arts
Painting discovered in French house could be worth $136 million
Updated 14th April 2016
Painting discovered in French house could be worth $136 million
What is possibly one of the art world's greatest finds came about because some French homeowners wanted to fix a leaky roof.
The 400-year-old work, which was found by accident in 2014 in an attic of a house in Toulouse, is thought to have been painted by Italian master Caravaggio, according to Old Masters expert Eric Turquin, who has been studying it for the past two years.
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The amazing find was discovered in a sealed-off part of the attic space, which had to be accessed in order to repair a leak.
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Named "Judith Beheading Holofernes," the painting represents the biblical figure Judith decapitating Holofernes, an Assyrian general. According to the Book of Judith (included in Roman Catholic and Eastern Orthodox scriptures) she went in supplication to the general's tent while his forces besieged her city, then beheaded him.
French authorities have slapped an export ban on the painting, which experts value at around 120 million euros ($136 million) citing its importance to the art world and a need to "fully investigate" it.
"The rediscovery of an original masterpiece by Caravaggio is a great event," Turquin said. The painting "should be considered by far the most important canvas recovered in the last twenty years, from one of the geniuses."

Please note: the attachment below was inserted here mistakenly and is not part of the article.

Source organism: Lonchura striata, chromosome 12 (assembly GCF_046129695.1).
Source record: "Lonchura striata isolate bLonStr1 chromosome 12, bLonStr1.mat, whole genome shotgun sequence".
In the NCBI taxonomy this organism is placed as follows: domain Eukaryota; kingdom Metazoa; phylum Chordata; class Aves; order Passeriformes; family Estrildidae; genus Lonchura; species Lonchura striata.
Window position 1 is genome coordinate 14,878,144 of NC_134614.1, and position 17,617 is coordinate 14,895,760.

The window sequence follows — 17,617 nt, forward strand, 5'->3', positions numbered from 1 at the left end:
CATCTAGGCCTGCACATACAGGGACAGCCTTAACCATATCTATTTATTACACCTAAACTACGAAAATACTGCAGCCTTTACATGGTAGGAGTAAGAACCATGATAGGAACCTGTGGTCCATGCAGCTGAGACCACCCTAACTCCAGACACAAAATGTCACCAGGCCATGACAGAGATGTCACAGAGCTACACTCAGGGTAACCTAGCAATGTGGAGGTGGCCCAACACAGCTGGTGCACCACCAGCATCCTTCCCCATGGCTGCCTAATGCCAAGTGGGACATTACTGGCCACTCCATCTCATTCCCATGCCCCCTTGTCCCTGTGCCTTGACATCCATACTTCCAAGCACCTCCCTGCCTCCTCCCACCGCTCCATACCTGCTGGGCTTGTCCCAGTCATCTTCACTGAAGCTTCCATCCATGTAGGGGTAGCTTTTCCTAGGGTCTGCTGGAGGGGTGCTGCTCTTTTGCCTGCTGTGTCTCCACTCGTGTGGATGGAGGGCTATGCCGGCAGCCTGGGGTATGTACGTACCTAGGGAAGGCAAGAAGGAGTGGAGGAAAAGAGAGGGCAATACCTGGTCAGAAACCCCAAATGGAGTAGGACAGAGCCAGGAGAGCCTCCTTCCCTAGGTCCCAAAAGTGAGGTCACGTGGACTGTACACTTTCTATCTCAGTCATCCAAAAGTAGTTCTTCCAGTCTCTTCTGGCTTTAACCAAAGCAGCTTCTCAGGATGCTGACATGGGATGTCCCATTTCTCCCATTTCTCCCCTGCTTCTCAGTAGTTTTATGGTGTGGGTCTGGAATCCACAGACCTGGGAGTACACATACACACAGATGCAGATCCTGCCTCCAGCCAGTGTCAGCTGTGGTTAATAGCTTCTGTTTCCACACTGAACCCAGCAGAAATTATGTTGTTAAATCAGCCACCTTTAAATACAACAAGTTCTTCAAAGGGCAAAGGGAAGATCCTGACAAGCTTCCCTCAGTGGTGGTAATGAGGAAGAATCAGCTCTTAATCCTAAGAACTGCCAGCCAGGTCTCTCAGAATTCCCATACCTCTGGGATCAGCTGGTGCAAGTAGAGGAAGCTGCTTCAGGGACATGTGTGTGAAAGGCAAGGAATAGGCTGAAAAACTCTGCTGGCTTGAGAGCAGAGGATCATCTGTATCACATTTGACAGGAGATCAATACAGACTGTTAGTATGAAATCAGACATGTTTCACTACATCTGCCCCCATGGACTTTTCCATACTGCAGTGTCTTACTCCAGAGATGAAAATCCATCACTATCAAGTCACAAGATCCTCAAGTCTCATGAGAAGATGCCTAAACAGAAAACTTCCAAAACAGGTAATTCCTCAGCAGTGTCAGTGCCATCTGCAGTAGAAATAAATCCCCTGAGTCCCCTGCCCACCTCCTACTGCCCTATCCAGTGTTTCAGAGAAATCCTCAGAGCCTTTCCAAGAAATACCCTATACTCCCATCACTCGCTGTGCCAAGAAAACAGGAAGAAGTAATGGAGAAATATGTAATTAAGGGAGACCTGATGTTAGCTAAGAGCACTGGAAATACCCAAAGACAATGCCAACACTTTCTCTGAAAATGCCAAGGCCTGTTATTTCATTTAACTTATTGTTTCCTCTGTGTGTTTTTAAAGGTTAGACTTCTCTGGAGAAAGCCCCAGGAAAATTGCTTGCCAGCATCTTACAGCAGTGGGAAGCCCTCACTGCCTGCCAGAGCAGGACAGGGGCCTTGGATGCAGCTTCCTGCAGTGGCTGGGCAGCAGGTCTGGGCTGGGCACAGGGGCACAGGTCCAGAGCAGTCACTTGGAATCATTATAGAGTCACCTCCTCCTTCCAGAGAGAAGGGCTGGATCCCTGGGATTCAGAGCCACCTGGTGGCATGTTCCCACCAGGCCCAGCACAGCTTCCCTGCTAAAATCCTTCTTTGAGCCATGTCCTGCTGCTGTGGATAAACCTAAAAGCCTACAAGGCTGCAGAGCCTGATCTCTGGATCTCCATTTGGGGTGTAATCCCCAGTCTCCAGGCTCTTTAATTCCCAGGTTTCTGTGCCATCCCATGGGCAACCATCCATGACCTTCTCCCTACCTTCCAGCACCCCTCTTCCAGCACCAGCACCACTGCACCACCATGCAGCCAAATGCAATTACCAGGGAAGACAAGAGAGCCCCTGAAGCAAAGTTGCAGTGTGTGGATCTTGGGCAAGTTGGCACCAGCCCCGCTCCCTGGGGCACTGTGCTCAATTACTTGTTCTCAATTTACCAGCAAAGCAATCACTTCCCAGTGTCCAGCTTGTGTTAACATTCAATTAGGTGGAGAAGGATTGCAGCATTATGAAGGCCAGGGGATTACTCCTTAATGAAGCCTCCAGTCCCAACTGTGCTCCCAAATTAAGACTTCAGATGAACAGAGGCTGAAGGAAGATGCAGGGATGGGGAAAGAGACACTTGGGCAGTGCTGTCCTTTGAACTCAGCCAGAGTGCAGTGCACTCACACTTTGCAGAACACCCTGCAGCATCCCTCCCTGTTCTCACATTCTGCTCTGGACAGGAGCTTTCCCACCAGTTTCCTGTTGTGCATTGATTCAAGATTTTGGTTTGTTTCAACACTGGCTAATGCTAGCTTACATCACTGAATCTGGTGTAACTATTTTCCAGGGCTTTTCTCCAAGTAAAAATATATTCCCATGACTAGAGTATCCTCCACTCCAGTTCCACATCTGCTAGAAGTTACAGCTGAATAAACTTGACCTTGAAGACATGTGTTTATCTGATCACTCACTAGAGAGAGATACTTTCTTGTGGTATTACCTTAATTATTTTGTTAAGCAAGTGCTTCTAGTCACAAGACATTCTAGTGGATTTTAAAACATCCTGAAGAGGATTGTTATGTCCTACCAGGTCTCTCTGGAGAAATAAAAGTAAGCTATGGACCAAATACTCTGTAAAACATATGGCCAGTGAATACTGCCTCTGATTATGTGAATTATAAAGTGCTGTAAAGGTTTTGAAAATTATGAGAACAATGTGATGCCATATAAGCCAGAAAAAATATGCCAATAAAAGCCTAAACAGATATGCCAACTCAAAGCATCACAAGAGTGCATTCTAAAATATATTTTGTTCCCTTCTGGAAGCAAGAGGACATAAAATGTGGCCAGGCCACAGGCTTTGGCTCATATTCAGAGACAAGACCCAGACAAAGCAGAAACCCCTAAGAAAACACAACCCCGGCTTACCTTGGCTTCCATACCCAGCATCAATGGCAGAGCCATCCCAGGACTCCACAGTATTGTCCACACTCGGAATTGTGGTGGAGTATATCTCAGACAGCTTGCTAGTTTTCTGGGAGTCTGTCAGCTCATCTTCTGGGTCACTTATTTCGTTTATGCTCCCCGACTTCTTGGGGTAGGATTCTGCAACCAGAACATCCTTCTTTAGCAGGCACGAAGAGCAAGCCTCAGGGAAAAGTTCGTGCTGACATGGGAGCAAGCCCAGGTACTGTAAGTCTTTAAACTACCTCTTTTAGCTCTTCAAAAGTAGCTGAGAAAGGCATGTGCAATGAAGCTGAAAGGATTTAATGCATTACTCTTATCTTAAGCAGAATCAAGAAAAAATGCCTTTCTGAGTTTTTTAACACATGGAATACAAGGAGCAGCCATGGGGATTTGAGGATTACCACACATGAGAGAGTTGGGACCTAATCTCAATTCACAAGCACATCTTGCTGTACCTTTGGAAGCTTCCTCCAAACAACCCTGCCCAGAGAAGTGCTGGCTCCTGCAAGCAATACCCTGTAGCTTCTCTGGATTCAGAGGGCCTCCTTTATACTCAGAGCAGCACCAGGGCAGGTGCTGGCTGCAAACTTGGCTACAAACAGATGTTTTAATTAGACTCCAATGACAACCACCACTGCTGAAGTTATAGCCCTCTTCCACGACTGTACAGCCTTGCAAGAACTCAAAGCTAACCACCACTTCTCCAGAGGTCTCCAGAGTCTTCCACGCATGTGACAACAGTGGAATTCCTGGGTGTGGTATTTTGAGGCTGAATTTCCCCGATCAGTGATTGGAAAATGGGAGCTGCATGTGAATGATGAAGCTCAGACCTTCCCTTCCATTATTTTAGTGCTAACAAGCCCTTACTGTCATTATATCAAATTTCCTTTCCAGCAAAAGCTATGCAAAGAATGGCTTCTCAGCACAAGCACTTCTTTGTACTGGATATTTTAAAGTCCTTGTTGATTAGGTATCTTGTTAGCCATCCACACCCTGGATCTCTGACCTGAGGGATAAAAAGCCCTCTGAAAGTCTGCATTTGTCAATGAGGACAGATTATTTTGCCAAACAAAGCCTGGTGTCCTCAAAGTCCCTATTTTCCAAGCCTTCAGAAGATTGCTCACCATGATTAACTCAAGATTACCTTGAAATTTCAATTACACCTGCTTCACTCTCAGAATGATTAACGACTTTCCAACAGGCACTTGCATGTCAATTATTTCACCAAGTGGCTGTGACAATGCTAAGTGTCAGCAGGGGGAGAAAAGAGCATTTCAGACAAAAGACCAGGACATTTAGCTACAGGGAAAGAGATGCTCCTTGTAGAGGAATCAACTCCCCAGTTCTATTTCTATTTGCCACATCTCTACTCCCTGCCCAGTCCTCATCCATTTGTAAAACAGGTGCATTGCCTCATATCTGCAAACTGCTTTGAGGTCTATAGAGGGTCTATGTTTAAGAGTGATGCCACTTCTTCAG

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Grisly depiction

If authenticated, the painting would stand as a particularly grisly example of Caravaggio's work, but by no means out of character.
The painter, who was active around the turn of the 17th century, repeatedly explored violent themes in his biblical work -- even decapitation, such as in his 1608 work "The Beheading of Saint John the Baptist," and "David with the Head of Goliath" (1610).
Another version of Caravaggio's "Judith" exists, and was painted around 1599.
The new discovery was painted sometime between 1600 and 1610, experts believe.
Another Caravaggio expert, Nicola Spinoza, said in an assessment, that "One has to recognize the canvas in question as a true original of the Lombard master, almost certainly identifiable, even if we do not have any tangible or irrefutable proof," French media outlet AFP reported.
Other art historians have pegged a Caravaggio contemporary -- and imitator -- Louis Finson, as the painter of the work, but Turquin believes it is the real deal, saying that the painting's "energy" is a telling sign that the work is an original Caravaggio, not an imitation.
Turquin has said that there is a likelihood that the true provenance of the painting will never be proved beyond doubt.
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CNN's Noisette Martel in Paris and Don Melvin in London contributed to this report.
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